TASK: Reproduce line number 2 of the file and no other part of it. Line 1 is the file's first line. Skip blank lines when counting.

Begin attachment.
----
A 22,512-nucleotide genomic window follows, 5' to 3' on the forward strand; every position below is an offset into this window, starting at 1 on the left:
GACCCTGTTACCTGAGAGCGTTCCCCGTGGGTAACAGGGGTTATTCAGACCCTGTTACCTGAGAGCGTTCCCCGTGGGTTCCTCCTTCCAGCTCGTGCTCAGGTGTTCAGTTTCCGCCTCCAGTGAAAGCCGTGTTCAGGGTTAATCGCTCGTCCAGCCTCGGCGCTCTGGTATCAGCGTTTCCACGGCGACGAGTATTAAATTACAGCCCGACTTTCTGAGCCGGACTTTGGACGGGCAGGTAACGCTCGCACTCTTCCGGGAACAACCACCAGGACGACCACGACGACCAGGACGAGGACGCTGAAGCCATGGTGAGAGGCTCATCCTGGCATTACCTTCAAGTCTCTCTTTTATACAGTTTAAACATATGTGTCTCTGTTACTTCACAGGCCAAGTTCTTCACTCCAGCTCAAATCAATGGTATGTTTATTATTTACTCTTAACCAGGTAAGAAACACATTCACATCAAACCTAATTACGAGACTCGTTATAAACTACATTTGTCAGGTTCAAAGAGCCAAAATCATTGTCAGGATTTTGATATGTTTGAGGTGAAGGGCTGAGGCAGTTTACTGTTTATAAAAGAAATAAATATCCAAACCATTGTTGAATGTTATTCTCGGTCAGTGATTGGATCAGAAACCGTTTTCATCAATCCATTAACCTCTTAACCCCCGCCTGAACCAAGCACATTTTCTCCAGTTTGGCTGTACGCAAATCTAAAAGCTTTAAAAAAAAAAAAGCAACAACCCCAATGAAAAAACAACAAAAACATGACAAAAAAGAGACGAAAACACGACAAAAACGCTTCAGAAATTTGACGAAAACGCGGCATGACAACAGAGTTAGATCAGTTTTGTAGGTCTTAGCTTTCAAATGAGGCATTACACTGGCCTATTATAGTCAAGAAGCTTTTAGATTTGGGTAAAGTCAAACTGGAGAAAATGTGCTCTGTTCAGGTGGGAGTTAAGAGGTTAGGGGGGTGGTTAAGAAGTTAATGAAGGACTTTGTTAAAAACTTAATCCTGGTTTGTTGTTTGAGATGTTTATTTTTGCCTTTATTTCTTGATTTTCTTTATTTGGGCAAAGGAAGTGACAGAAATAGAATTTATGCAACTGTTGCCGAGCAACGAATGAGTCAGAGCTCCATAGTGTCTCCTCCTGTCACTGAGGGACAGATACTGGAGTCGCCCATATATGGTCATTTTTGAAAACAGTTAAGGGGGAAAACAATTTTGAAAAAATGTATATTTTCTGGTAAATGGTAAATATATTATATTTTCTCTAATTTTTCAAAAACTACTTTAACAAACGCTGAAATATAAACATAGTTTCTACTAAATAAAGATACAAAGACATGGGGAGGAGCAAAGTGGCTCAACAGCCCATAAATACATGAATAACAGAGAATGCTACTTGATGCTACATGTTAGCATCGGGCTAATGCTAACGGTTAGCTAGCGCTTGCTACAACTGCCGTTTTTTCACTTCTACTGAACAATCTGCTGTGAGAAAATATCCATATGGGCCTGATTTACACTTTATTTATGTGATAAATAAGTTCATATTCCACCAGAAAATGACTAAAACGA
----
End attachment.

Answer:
GACCCTGTTACCTGAGAGCGTTCCCCGTGGGTAACAGGGGTTATTCAGACCCTGTTACCTGAGAGCGTTCCCCGTGGGTTCCTCCTTCCAGCTCGTGCTCAGGTGTTCAGTTTCCGCCTCCAGTGAAAGCCGTGTTCAGGGTTAATCGCTCGTCCAGCCTCGGCGCTCTGGTATCAGCGTTTCCACGGCGACGAGTATTAAATTACAGCCCGACTTTCTGAGCCGGACTTTGGACGGGCAGGTAACGCTCGCACTCTTCCGGGAACAACCACCAGGACGACCACGACGACCAGGACGAGGACGCTGAAGCCATGGTGAGAGGCTCATCCTGGCATTACCTTCAAGTCTCTCTTTTATACAGTTTAAACATATGTGTCTCTGTTACTTCACAGGCCAAGTTCTTCACTCCAGCTCAAATCAATGGTATGTTTATTATTTACTCTTAACCAGGTAAGAAACACATTCACATCAAACCTAATTACGAGACTCGTTATAAACTACATTTGTCAGGTTCAAAGAGCCAAAATCATTGTCAGGATTTTGATATGTTTGAGGTGAAGGGCTGAGGCAGTTTACTGTTTATAAAAGAAATAAATATCCAAACCATTGTTGAATGTTATTCTCGGTCAGTGATTGGATCAGAAACCGTTTTCATCAATCCATTAACCTCTTAACCCCCGCCTGAACCAAGCACATTTTCTCCAGTTTGGCTGTACGCAAATCTAAAAGCTTTAAAAAAAAAAAAGCAACAACCCCAATGAAAAAACAACAAAAACATGACAAAAAAGAGACGAAAACACGACAAAAACGCTTCAGAAATTTGACGAAAACGCGGCATGACAACAGAGTTAGATCAGTTTTGTAGGTCTTAGCTTTCAAATGAGGCATTACACTGGCCTATTATAGTCAAGAAGCTTTTAGATTTGGGTAAAGTCAAACTGGAGAAAATGTGCTCTGTTCAGGTGGGAGTTAAGAGGTTAGGGGGGTGGTTAAGAAGTTAATGAAGGACTTTGTTAAAAACTTAATCCTGGTTTGTTGTTTGAGATGTTTATTTTTGCCTTTATTTCTTGATTTTCTTTATTTGGGCAAAGGAAGTGACAGAAATAGAATTTATGCAACTGTTGCCGAGCAACGAATGAGTCAGAGCTCCATAGTGTCTCCTCCTGTCACTGAGGGACAGATACTGGAGTCGCCCATATATGGTCATTTTTGAAAACAGTTAAGGGGGAAAACAATTTTGAAAAAATGTATATTTTCTGGTAAATGGTAAATATATTATATTTTCTCTAATTTTTCAAAAACTACTTTAACAAACGCTGAAATATAAACATAGTTTCTACTAAATAAAGATACAAAGACATGGGGAGGAGCAAAGTGGCTCAACAGCCCATAAATACATGAATAACAGAGAATGCTACTTGATGCTACATGTTAGCATCGGGCTAATGCTAACGGTTAGCTAGCGCTTGCTACAACTGCCGTTTTTTCACTTCTACTGAACAATCTGCTGTGAGAAAATATCCATATGGGCCTGATTTACACTTTATTTATGTGATAAATAAGTTCATATTCCACCAGAAAATGACTAAAACGA